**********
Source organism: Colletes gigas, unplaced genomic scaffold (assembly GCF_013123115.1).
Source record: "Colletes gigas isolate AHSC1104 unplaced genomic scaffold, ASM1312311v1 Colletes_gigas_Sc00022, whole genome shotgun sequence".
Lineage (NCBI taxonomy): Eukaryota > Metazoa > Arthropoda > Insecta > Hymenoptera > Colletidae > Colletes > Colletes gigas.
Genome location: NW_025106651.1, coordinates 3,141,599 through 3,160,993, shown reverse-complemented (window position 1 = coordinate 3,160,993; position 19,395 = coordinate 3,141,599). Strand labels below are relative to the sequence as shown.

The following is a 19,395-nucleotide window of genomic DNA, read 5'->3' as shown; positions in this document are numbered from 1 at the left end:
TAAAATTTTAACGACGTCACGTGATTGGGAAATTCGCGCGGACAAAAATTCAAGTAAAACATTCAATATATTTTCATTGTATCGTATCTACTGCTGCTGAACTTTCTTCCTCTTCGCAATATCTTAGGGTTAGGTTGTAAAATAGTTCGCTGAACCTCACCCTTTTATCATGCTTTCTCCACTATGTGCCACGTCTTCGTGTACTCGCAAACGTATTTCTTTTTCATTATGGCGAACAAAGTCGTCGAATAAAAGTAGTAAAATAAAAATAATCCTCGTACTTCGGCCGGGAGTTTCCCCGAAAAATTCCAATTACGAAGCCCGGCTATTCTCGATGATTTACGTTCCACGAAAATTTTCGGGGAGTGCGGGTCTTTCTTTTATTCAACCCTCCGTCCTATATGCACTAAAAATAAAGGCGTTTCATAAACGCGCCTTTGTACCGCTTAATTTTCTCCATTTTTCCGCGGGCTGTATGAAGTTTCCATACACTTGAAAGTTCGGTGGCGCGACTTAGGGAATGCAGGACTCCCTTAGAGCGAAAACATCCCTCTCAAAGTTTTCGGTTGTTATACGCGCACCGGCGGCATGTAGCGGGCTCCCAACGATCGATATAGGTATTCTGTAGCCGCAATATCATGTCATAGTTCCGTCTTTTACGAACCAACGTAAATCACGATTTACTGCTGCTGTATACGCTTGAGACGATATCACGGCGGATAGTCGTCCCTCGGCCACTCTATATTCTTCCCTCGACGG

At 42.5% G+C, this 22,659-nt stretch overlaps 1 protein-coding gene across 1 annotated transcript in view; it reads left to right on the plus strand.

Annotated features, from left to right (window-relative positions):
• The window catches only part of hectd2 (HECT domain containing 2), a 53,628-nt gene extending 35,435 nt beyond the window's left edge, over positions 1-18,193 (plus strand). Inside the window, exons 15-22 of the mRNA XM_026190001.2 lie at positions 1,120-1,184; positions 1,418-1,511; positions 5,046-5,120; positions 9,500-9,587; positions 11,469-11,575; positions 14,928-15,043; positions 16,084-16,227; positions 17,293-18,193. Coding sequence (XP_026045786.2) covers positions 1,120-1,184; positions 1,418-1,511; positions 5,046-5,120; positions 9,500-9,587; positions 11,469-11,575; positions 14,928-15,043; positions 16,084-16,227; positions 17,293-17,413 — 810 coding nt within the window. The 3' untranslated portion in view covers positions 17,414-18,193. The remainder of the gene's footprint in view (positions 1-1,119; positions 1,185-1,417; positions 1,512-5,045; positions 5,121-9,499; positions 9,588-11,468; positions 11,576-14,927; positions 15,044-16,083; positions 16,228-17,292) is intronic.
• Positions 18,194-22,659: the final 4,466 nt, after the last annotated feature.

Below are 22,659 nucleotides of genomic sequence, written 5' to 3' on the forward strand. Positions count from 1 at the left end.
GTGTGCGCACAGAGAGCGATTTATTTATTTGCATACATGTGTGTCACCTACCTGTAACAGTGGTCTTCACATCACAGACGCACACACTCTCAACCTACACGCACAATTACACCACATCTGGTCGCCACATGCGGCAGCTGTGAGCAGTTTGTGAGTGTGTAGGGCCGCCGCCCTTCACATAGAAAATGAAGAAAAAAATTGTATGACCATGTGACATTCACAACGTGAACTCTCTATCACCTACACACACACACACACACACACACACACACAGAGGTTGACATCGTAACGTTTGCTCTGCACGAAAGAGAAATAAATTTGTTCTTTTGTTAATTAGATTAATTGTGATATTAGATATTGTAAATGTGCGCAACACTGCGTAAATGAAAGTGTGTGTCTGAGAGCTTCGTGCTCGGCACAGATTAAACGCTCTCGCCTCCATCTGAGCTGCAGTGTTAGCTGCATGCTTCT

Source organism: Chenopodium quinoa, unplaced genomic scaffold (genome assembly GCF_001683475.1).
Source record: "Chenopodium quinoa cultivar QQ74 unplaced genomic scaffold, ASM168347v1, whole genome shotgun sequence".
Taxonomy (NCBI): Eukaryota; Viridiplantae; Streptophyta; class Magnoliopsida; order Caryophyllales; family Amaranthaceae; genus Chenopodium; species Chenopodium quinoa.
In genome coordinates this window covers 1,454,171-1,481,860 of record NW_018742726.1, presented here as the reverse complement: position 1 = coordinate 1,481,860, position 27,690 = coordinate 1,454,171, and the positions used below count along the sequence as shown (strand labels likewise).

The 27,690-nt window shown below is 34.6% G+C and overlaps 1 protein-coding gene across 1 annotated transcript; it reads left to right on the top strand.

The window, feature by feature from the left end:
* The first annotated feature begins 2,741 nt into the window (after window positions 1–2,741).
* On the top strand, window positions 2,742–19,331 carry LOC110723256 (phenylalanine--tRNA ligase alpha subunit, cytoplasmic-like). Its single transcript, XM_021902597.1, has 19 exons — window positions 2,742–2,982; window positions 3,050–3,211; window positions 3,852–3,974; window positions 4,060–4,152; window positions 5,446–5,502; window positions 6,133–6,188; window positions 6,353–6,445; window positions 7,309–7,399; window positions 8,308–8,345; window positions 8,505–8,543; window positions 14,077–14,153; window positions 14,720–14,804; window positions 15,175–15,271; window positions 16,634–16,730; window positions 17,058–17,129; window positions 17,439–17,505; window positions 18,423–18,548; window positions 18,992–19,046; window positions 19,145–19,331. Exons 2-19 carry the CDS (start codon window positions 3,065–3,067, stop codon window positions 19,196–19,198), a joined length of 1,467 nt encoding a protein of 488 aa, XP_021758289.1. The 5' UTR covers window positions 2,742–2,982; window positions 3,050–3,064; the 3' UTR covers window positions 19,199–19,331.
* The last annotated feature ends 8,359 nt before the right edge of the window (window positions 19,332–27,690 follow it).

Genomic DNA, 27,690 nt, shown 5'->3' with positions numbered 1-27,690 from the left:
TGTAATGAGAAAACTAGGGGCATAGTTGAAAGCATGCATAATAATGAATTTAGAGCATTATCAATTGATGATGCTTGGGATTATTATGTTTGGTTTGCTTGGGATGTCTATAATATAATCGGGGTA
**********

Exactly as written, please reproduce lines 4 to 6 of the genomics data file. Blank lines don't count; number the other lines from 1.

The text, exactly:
Genome location: NW_025106651.1, coordinates 3,141,599 through 3,160,993, shown reverse-complemented (window position 1 = coordinate 3,160,993; position 19,395 = coordinate 3,141,599). Strand labels below are relative to the sequence as shown.

The following is a 19,395-nucleotide window of genomic DNA, read 5'->3' as shown; positions in this document are numbered from 1 at the left end:
TAAAATTTTAACGACGTCACGTGATTGGGAAATTCGCGCGGACAAAAATTCAAGTAAAACATTCAATATATTTTCATTGTATCGTATCTACTGCTGCTGAACTTTCTTCCTCTTCGCAATATCTTAGGGTTAGGTTGTAAAATAGTTCGCTGAACCTCACCCTTTTATCATGCTTTCTCCACTATGTGCCACGTCTTCGTGTACTCGCAAACGTATTTCTTTTTCATTATGGCGAACAAAGTCGTCGAATAAAAGTAGTAAAATAAAAATAATCCTCGTACTTCGGCCGGGAGTTTCCCCGAAAAATTCCAATTACGAAGCCCGGCTATTCTCGATGATTTACGTTCCACGAAAATTTTCGGGGAGTGCGGGTCTTTCTTTTATTCAACCCTCCGTCCTATATGCACTAAAAATAAAGGCGTTTCATAAACGCGCCTTTGTACCGCTTAATTTTCTCCATTTTTCCGCGGGCTGTATGAAGTTTCCATACACTTGAAAGTTCGGTGGCGCGACTTAGGGAATGCAGGACTCCCTTAGAGCGAAAACATCCCTCTCAAAGTTTTCGGTTGTTATACGCGCACCGGCGGCATGTAGCGGGCTCCCAACGATCGATATAGGTATTCTGTAGCCGCAATATCATGTCATAGTTCCGTCTTTTACGAACCAACGTAAATCACGATTTACTGCTGCTGTATACGCTTGAGACGATATCACGGCGGATAGTCGTCCCTCGGCCACTCTATATTCTTCCCTCGACGG